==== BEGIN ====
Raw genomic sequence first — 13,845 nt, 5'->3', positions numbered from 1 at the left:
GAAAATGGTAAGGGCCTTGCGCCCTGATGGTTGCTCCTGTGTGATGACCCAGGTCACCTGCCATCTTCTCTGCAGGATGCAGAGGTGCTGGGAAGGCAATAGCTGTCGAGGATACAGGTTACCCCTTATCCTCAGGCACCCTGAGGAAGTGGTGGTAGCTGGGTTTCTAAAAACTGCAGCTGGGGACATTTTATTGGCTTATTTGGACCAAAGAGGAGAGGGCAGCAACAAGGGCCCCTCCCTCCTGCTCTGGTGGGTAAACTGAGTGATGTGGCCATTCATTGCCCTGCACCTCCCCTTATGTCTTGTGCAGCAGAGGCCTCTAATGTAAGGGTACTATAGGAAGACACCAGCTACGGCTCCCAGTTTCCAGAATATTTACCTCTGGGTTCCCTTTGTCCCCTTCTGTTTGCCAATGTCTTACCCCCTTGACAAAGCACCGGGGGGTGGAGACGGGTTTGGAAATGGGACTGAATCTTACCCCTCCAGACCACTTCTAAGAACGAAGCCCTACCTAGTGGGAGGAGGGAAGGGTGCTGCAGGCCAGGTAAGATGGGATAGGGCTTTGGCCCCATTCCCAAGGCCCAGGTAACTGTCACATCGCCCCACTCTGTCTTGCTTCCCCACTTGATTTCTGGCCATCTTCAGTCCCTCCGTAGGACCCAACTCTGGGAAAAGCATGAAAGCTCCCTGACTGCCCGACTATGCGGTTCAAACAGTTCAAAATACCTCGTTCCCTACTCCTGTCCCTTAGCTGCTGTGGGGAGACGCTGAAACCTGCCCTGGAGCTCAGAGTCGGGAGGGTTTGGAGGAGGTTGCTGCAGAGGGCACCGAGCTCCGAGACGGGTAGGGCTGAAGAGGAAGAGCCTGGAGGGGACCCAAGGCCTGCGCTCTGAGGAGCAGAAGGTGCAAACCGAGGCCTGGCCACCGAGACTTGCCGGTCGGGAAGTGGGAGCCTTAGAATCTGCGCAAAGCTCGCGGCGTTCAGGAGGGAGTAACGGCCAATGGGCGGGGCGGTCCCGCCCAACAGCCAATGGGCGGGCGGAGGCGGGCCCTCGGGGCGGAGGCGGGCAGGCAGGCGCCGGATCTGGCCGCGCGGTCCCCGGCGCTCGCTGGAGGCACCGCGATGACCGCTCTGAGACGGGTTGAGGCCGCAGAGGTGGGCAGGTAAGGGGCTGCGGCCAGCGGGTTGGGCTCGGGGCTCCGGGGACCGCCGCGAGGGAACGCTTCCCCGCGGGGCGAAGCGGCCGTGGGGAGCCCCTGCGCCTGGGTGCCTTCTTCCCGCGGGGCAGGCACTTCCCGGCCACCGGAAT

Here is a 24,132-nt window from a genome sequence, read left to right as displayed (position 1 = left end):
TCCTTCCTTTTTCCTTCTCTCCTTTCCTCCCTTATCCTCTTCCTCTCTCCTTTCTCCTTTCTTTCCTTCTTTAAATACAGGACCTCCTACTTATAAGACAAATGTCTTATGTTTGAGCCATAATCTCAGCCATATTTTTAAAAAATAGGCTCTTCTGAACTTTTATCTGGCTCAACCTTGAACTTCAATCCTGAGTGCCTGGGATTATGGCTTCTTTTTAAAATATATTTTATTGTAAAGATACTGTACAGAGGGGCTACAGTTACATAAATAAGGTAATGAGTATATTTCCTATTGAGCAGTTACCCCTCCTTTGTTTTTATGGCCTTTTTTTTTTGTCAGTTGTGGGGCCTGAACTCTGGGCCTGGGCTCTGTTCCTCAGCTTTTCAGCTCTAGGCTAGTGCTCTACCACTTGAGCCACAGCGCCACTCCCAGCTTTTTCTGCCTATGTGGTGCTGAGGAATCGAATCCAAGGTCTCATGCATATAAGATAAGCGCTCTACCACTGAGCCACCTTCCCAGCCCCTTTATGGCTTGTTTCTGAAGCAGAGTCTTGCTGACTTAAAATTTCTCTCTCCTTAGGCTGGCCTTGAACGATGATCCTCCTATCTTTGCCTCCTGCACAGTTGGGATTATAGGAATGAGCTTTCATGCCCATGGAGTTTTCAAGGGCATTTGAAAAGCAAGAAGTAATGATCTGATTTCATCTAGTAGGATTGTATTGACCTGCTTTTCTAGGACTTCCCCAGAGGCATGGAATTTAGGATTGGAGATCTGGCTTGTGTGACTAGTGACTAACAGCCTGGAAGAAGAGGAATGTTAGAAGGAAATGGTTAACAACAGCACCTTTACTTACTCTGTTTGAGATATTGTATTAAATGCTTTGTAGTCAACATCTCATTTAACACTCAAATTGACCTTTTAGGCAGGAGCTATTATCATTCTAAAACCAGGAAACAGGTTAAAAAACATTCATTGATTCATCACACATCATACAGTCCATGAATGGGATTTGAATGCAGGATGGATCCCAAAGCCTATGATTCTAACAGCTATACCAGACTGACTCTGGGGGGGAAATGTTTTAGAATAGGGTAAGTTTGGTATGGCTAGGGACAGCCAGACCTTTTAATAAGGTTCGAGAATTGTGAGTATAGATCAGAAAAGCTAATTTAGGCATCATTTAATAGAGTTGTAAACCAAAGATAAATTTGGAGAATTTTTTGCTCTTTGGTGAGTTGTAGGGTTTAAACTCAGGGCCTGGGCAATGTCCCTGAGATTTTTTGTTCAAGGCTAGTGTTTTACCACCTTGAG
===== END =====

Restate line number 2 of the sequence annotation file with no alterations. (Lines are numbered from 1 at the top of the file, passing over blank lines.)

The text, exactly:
GAAAATGGTAAGGGCCTTGCGCCCTGATGGTTGCTCCTGTGTGATGACCCAGGTCACCTGCCATCTTCTCTGCAGGATGCAGAGGTGCTGGGAAGGCAATAGCTGTCGAGGATACAGGTTACCCCTTATCCTCAGGCACCCTGAGGAAGTGGTGGTAGCTGGGTTTCTAAAAACTGCAGCTGGGGACATTTTATTGGCTTATTTGGACCAAAGAGGAGAGGGCAGCAACAAGGGCCCCTCCCTCCTGCTCTGGTGGGTAAACTGAGTGATGTGGCCATTCATTGCCCTGCACCTCCCCTTATGTCTTGTGCAGCAGAGGCCTCTAATGTAAGGGTACTATAGGAAGACACCAGCTACGGCTCCCAGTTTCCAGAATATTTACCTCTGGGTTCCCTTTGTCCCCTTCTGTTTGCCAATGTCTTACCCCCTTGACAAAGCACCGGGGGGTGGAGACGGGTTTGGAAATGGGACTGAATCTTACCCCTCCAGACCACTTCTAAGAACGAAGCCCTACCTAGTGGGAGGAGGGAAGGGTGCTGCAGGCCAGGTAAGATGGGATAGGGCTTTGGCCCCATTCCCAAGGCCCAGGTAACTGTCACATCGCCCCACTCTGTCTTGCTTCCCCACTTGATTTCTGGCCATCTTCAGTCCCTCCGTAGGACCCAACTCTGGGAAAAGCATGAAAGCTCCCTGACTGCCCGACTATGCGGTTCAAACAGTTCAAAATACCTCGTTCCCTACTCCTGTCCCTTAGCTGCTGTGGGGAGACGCTGAAACCTGCCCTGGAGCTCAGAGTCGGGAGGGTTTGGAGGAGGTTGCTGCAGAGGGCACCGAGCTCCGAGACGGGTAGGGCTGAAGAGGAAGAGCCTGGAGGGGACCCAAGGCCTGCGCTCTGAGGAGCAGAAGGTGCAAACCGAGGCCTGGCCACCGAGACTTGCCGGTCGGGAAGTGGGAGCCTTAGAATCTGCGCAAAGCTCGCGGCGTTCAGGAGGGAGTAACGGCCAATGGGCGGGGCGGTCCCGCCCAACAGCCAATGGGCGGGCGGAGGCGGGCCCTCGGGGCGGAGGCGGGCAGGCAGGCGCCGGATCTGGCCGCGCGGTCCCCGGCGCTCGCTGGAGGCACCGCGATGACCGCTCTGAGACGGGTTGAGGCCGCAGAGGTGGGCAGGTAAGGGGCTGCGGCCAGCGGGTTGGGCTCGGGGCTCCGGGGACCGCCGCGAGGGAACGCTTCCCCGCGGGGCGAAGCGGCCGTGGGGAGCCCCTGCGCCTGGGTGCCTTCTTCCCGCGGGGCAGGCACTTCCCGGCCACCGGAAT